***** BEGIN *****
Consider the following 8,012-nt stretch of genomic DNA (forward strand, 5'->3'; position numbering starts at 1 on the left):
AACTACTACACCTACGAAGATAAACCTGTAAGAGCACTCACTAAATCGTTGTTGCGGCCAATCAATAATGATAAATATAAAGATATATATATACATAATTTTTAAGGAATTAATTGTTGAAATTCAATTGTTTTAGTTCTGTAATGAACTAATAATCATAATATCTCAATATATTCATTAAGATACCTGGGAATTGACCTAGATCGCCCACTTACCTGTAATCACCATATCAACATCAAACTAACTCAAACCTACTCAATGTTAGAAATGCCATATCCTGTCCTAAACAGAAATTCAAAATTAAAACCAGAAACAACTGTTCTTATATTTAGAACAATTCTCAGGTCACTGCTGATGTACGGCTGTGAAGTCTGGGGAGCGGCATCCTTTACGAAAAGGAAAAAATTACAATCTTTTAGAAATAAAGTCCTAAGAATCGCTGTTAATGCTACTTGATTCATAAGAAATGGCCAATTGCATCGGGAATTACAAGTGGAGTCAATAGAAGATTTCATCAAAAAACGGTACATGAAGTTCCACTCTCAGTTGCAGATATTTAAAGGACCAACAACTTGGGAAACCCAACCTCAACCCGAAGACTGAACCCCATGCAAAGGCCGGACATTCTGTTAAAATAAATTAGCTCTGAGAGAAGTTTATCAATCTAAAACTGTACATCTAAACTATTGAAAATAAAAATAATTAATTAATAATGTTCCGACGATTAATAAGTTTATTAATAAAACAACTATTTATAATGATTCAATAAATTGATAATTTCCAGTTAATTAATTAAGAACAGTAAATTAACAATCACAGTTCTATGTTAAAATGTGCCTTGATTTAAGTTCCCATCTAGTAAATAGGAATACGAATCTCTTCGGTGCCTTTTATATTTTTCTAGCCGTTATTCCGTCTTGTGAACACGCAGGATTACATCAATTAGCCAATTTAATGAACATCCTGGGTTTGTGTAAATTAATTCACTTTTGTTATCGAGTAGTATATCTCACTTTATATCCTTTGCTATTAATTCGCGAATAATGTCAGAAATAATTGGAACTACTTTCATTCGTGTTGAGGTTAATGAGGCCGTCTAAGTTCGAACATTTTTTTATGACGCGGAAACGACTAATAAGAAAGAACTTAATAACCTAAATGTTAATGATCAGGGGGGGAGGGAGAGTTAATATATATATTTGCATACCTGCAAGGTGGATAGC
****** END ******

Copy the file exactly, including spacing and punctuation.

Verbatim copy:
Consider the following 8,012-nt stretch of genomic DNA (forward strand, 5'->3'; position numbering starts at 1 on the left):
AACTACTACACCTACGAAGATAAACCTGTAAGAGCACTCACTAAATCGTTGTTGCGGCCAATCAATAATGATAAATATAAAGATATATATATACATAATTTTTAAGGAATTAATTGTTGAAATTCAATTGTTTTAGTTCTGTAATGAACTAATAATCATAATATCTCAATATATTCATTAAGATACCTGGGAATTGACCTAGATCGCCCACTTACCTGTAATCACCATATCAACATCAAACTAACTCAAACCTACTCAATGTTAGAAATGCCATATCCTGTCCTAAACAGAAATTCAAAATTAAAACCAGAAACAACTGTTCTTATATTTAGAACAATTCTCAGGTCACTGCTGATGTACGGCTGTGAAGTCTGGGGAGCGGCATCCTTTACGAAAAGGAAAAAATTACAATCTTTTAGAAATAAAGTCCTAAGAATCGCTGTTAATGCTACTTGATTCATAAGAAATGGCCAATTGCATCGGGAATTACAAGTGGAGTCAATAGAAGATTTCATCAAAAAACGGTACATGAAGTTCCACTCTCAGTTGCAGATATTTAAAGGACCAACAACTTGGGAAACCCAACCTCAACCCGAAGACTGAACCCCATGCAAAGGCCGGACATTCTGTTAAAATAAATTAGCTCTGAGAGAAGTTTATCAATCTAAAACTGTACATCTAAACTATTGAAAATAAAAATAATTAATTAATAATGTTCCGACGATTAATAAGTTTATTAATAAAACAACTATTTATAATGATTCAATAAATTGATAATTTCCAGTTAATTAATTAAGAACAGTAAATTAACAATCACAGTTCTATGTTAAAATGTGCCTTGATTTAAGTTCCCATCTAGTAAATAGGAATACGAATCTCTTCGGTGCCTTTTATATTTTTCTAGCCGTTATTCCGTCTTGTGAACACGCAGGATTACATCAATTAGCCAATTTAATGAACATCCTGGGTTTGTGTAAATTAATTCACTTTTGTTATCGAGTAGTATATCTCACTTTATATCCTTTGCTATTAATTCGCGAATAATGTCAGAAATAATTGGAACTACTTTCATTCGTGTTGAGGTTAATGAGGCCGTCTAAGTTCGAACATTTTTTTATGACGCGGAAACGACTAATAAGAAAGAACTTAATAACCTAAATGTTAATGATCAGGGGGGGAGGGAGAGTTAATATATATATTTGCATACCTGCAAGGTGGATAGC